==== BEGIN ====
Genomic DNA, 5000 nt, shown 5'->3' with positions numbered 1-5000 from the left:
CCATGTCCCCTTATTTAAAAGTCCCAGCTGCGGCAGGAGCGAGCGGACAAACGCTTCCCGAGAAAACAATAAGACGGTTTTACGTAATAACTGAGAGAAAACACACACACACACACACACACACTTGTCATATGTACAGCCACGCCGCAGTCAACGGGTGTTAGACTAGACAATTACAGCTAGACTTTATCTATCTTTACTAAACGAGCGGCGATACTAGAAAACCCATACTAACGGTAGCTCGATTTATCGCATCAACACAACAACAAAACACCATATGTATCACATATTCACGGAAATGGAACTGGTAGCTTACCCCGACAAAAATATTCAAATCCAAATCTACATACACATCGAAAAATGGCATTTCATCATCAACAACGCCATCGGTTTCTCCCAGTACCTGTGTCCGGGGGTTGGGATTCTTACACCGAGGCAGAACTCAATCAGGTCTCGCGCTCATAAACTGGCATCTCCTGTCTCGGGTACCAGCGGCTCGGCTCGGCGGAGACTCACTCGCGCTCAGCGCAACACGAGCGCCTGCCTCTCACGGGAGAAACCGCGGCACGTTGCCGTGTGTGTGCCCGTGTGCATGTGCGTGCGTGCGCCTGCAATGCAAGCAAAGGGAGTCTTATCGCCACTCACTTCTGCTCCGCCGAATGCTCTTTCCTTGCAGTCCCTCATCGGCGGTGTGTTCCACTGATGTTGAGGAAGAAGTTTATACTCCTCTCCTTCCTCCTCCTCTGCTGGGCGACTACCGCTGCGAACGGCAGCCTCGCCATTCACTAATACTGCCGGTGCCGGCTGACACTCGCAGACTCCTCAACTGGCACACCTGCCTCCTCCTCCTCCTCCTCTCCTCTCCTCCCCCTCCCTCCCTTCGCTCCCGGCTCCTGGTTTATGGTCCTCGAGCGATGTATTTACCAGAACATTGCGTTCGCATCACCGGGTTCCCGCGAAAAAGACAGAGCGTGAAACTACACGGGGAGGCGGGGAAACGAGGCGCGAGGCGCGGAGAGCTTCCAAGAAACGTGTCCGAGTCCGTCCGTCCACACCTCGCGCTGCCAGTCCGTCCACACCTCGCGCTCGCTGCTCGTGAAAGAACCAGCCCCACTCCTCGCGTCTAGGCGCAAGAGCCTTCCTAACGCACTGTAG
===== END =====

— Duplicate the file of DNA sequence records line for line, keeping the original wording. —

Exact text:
Genomic DNA, 5000 nt, shown 5'->3' with positions numbered 1-5000 from the left:
CCATGTCCCCTTATTTAAAAGTCCCAGCTGCGGCAGGAGCGAGCGGACAAACGCTTCCCGAGAAAACAATAAGACGGTTTTACGTAATAACTGAGAGAAAACACACACACACACACACACACACTTGTCATATGTACAGCCACGCCGCAGTCAACGGGTGTTAGACTAGACAATTACAGCTAGACTTTATCTATCTTTACTAAACGAGCGGCGATACTAGAAAACCCATACTAACGGTAGCTCGATTTATCGCATCAACACAACAACAAAACACCATATGTATCACATATTCACGGAAATGGAACTGGTAGCTTACCCCGACAAAAATATTCAAATCCAAATCTACATACACATCGAAAAATGGCATTTCATCATCAACAACGCCATCGGTTTCTCCCAGTACCTGTGTCCGGGGGTTGGGATTCTTACACCGAGGCAGAACTCAATCAGGTCTCGCGCTCATAAACTGGCATCTCCTGTCTCGGGTACCAGCGGCTCGGCTCGGCGGAGACTCACTCGCGCTCAGCGCAACACGAGCGCCTGCCTCTCACGGGAGAAACCGCGGCACGTTGCCGTGTGTGTGCCCGTGTGCATGTGCGTGCGTGCGCCTGCAATGCAAGCAAAGGGAGTCTTATCGCCACTCACTTCTGCTCCGCCGAATGCTCTTTCCTTGCAGTCCCTCATCGGCGGTGTGTTCCACTGATGTTGAGGAAGAAGTTTATACTCCTCTCCTTCCTCCTCCTCTGCTGGGCGACTACCGCTGCGAACGGCAGCCTCGCCATTCACTAATACTGCCGGTGCCGGCTGACACTCGCAGACTCCTCAACTGGCACACCTGCCTCCTCCTCCTCCTCCTCTCCTCTCCTCCCCCTCCCTCCCTTCGCTCCCGGCTCCTGGTTTATGGTCCTCGAGCGATGTATTTACCAGAACATTGCGTTCGCATCACCGGGTTCCCGCGAAAAAGACAGAGCGTGAAACTACACGGGGAGGCGGGGAAACGAGGCGCGAGGCGCGGAGAGCTTCCAAGAAACGTGTCCGAGTCCGTCCGTCCACACCTCGCGCTGCCAGTCCGTCCACACCTCGCGCTCGCTGCTCGTGAAAGAACCAGCCCCACTCCTCGCGTCTAGGCGCAAGAGCCTTCCTAACGCACTGTAG